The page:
Gov. Rick Perry recently signed new legislation that extends an individual’s right to use force without retreat in the face of a criminal attack.
Until now, a 1995 exception to a 1973 statute required persons to retreat except when an intruder unlawfully entered their home. Senate Bill 378, however, extends the right to persons in their vehicles and workplaces as well. The new law goes into effect on September 1, 2007.
Meanwhile, another piece of gun-rights legislation recently cleared the state Senate Judiciary Committee. Senate Bill 534 would allow employees to keep concealed handguns locked in their cars at work in certain circumstances.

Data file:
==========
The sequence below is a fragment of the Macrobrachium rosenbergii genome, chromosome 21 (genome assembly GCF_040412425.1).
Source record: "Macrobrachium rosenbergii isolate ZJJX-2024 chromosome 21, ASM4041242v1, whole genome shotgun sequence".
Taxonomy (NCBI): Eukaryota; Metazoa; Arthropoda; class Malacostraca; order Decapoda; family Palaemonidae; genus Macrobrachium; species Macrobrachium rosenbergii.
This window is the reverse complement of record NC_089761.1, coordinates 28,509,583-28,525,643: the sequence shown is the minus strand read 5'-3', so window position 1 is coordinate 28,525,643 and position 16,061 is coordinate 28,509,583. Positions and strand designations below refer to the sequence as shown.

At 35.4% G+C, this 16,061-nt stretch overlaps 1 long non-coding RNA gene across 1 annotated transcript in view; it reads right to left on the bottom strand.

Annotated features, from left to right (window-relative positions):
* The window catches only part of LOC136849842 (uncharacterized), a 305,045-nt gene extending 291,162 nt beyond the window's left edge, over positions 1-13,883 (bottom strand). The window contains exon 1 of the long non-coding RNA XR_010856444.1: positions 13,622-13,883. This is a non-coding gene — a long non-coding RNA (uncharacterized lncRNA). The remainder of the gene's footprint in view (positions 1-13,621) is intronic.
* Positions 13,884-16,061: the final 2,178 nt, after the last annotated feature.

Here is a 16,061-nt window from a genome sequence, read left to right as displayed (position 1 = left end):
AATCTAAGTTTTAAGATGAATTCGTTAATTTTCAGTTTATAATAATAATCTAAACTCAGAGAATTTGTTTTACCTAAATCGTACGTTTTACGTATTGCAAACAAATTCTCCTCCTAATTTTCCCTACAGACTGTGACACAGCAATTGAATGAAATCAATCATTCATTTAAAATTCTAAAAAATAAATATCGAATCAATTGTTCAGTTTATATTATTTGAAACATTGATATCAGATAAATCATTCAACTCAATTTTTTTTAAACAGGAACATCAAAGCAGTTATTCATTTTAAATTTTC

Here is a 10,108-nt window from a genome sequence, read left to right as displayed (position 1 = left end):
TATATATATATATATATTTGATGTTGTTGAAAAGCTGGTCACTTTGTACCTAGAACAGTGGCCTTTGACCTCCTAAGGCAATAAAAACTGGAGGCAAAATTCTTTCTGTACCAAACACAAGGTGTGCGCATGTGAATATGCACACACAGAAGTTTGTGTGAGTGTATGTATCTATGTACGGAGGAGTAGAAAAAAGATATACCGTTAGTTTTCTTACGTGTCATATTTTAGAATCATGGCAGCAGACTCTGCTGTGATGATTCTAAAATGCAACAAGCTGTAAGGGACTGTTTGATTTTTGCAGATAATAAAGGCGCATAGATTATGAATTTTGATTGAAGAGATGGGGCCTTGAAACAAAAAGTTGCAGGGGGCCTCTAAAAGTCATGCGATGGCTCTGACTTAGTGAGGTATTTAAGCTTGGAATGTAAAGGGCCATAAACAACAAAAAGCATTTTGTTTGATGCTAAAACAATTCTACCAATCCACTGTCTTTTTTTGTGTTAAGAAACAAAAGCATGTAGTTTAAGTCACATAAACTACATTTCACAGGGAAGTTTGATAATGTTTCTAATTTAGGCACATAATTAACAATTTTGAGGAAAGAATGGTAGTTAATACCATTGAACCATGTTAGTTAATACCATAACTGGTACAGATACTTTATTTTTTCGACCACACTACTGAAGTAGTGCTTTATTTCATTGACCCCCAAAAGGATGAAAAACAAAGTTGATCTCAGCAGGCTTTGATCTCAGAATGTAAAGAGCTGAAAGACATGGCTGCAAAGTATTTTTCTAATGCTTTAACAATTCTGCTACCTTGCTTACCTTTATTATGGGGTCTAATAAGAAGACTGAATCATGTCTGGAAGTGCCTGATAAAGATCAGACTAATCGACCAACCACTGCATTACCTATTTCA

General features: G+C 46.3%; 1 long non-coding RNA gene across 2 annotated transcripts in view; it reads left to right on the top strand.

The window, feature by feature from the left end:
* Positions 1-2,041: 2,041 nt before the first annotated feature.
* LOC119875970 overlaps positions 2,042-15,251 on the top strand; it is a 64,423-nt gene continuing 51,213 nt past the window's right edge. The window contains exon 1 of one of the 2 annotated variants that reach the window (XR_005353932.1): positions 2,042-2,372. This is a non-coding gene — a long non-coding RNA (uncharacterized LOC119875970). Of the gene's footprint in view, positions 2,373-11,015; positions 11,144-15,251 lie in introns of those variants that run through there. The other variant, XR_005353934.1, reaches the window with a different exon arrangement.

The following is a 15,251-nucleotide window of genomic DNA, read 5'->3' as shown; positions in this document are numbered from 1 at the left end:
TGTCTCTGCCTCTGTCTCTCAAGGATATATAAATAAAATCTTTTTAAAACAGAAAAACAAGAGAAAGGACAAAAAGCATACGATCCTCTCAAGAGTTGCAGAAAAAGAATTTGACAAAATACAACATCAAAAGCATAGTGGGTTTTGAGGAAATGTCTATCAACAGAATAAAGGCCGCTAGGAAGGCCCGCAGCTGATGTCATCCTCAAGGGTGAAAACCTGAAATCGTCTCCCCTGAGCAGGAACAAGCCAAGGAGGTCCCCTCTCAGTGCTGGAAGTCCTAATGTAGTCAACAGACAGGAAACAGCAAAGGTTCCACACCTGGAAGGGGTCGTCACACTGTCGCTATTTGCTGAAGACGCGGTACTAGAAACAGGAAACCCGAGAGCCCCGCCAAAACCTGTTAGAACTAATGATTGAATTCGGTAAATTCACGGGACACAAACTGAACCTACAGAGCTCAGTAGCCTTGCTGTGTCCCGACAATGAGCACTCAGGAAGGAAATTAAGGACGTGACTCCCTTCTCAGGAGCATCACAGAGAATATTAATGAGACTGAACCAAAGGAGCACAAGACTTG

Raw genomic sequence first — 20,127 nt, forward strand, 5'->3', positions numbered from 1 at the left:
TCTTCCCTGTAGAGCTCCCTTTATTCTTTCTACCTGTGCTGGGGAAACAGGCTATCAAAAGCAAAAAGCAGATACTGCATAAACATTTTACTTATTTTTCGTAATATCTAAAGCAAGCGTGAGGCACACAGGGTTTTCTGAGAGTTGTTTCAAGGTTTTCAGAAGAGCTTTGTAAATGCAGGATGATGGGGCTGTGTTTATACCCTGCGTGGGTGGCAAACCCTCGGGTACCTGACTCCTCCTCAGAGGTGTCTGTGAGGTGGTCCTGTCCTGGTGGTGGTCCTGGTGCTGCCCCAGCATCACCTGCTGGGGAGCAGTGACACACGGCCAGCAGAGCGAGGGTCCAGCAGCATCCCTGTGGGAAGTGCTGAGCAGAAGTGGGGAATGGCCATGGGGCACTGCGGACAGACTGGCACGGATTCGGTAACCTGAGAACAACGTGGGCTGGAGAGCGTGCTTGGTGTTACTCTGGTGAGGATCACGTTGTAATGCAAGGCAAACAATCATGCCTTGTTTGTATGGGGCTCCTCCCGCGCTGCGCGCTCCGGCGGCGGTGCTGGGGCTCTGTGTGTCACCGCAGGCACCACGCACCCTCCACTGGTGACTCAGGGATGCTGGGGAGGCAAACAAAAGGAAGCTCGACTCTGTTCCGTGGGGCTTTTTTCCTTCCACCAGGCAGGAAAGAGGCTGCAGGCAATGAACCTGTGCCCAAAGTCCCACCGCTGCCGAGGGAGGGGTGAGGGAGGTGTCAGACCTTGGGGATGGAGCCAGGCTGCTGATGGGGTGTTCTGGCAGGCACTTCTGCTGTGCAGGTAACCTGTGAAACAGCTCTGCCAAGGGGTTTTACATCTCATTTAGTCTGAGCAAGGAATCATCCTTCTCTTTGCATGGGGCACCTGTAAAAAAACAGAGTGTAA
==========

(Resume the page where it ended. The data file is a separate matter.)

According to the bill's author, state Sen. Glenn Hegar, the legislation prohibits both public and private employers from disciplining, discharging or discriminating against employees who have handguns in their cars in company parking lots. Employees, however, would be required to notify their employers if they had guns in their cars.
Final note: Employers will have to reconcile providing employees with a safe workplace (as required by OSHA) and allowing guns on or near the premises. Before creating a weapons policy for your company, consult with an experienced attorney.
- How to Fire an Employee the Legal Way: 6 Termination Guidelines
- Workers who pursue internal discrimination grievances have extra time to sue
- Make firing decisions locally so possible lawsuit can't morph into something larger
- Supreme Court rules FLSA class-action properly dismissed as moot
- Demanding coffee may be gauche, but it's not harassment